Sloths, or “perezosos,” are quite common in Costa Rica, and can be found everywhere from the cool cloud forests of Monteverde to the steamy lowland jungles along both coasts. Regardless, they can be rather difficult to see.
A sloth’s key to survival in the forest canopy is camouflage. They move so slowly that they don’t catch the attention of big cats, circling hawks or would-be wildlife photographers. Their coarse, grayish or yellowish coat blends well with the rainforests palette, more so once greenish algae grows in their fur.
Thus, the first rule of seeing sloths, as with most Costa Rican wildlife, is to hire a naturalist guide in Costa Rica. They know where to look—and more importantly, how to see—sloths in their natural environment.
There are two types of sloth in Costa Rica. In the wild (perhaps right outside your hotel window), you’re more likely to see the larger three-toed sloth, famed for having the sweetest smile in the animal kingdom. Two-toed sloths are nocturnal, but easier to care for in captivity and therefore more popular in zoos and city parks. Both reside at the highly recommended Sloth Sanctuary (formerly Avarios), probably the world’s foremost sloth rescue and research facility.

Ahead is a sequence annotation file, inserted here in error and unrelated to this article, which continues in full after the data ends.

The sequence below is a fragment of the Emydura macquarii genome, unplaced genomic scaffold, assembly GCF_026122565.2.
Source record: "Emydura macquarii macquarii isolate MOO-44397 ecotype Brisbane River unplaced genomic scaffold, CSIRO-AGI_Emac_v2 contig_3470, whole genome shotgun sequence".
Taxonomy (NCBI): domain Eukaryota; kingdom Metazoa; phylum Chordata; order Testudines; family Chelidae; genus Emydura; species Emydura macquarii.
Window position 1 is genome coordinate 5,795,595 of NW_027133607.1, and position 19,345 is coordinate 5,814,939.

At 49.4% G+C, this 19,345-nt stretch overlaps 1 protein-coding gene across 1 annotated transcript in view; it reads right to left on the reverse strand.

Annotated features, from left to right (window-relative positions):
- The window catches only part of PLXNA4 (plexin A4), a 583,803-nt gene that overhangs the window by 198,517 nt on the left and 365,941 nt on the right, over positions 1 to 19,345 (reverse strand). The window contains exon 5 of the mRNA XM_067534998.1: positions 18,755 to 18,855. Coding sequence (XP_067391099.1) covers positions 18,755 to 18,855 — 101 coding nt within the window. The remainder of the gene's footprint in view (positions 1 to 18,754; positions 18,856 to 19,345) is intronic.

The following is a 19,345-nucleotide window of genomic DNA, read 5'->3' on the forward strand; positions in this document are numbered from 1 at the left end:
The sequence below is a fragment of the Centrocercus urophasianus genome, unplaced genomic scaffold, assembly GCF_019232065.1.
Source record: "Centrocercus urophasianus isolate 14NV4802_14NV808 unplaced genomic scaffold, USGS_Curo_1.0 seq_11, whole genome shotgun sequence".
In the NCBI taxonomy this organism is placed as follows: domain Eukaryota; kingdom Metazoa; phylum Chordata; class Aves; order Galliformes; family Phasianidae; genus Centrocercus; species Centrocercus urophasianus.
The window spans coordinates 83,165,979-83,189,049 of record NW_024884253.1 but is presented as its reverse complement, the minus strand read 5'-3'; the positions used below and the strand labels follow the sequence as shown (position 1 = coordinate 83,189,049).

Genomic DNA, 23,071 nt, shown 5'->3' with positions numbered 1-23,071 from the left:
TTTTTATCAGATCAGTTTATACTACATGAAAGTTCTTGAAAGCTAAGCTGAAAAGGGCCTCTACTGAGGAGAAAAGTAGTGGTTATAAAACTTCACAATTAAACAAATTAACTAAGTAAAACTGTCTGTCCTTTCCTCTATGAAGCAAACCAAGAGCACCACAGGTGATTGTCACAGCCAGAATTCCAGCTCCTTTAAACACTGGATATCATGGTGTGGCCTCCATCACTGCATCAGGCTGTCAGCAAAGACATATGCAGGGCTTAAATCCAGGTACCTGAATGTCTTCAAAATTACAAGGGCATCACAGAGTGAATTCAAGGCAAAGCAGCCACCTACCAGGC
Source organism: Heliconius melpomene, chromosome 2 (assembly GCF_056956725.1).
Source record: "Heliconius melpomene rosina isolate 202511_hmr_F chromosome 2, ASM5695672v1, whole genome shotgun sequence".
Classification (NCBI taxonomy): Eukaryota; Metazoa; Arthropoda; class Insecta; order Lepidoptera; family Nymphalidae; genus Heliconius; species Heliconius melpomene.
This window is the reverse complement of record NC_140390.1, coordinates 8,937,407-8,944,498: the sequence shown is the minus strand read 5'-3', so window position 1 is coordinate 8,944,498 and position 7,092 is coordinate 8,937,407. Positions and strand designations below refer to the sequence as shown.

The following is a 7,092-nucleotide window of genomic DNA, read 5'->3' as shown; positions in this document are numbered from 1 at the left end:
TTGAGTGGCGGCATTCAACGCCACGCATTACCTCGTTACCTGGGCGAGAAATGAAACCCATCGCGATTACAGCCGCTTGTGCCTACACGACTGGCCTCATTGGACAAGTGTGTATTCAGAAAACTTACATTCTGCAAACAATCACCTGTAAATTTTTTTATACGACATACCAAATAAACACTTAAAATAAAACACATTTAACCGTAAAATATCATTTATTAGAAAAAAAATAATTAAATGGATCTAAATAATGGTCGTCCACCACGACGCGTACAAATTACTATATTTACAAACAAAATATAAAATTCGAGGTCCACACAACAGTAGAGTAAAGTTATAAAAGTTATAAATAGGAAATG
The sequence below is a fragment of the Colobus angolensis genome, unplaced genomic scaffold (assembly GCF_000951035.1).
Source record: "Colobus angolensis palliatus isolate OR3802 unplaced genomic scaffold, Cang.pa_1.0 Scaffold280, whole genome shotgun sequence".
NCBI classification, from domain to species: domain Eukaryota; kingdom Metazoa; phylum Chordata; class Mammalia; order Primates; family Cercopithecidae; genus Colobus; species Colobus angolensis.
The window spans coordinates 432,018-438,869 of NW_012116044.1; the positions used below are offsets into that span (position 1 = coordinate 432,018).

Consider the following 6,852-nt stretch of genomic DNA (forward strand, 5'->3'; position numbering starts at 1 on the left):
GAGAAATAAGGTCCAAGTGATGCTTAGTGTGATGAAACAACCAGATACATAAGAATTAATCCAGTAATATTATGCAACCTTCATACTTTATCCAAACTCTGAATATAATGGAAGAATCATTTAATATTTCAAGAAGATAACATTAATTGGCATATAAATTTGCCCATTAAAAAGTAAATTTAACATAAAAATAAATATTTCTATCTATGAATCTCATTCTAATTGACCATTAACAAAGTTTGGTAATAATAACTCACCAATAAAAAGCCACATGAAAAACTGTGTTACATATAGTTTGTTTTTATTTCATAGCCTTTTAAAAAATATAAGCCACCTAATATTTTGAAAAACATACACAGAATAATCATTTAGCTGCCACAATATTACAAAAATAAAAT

The sanctuary is on the Caribbean Coast, just north of Cahuita and about 50 minutes from popular Puerto Viejo de Talamanca. It offers worthwhile tours. You’ll see a short film, enjoy an informative lecture and meet several adult sloths, most of them rescues who are no longer able to survive in the wild. If you’re lucky, you may see baby sloths, cared for by volunteers from all over the world.
You could also add a short, relaxed boat trip through the adjoining canals, where you’ll probably see more sloths—rescues who haven’t strayed far from the facility—hanging from the trees.
Keep an eye open for sloths throughout your visit to the Caribbean Coast. Not just the national parks; they could be next to your restaurant. While you’re most likely to see them hanging out in the trees, they’re also good swimmers and sometimes walk (awkwardly) on the ground. Even urban Puerto Limon’s central park is famously home to a handful of sloths.
On the Pacific Coast, you’re more likely to see sloths in the lush rainforests south of Jaco, much better for sloths than the dry savannahs of Guanacaste. During a tour of Manuel Antonio National Park and the Osa Peninsula is an excellent time for sloth-spotting. A trio of conservation areas in beautiful Monteverde—Monteverde Cloud Forest Reserve, Children’s Eternal Rainforest and Santa Elena Cloud Forest Reserve—are also home to sloths. It’s almost always worth hiring a guide, usually easy to find at the entrances of these popular parks and preserves.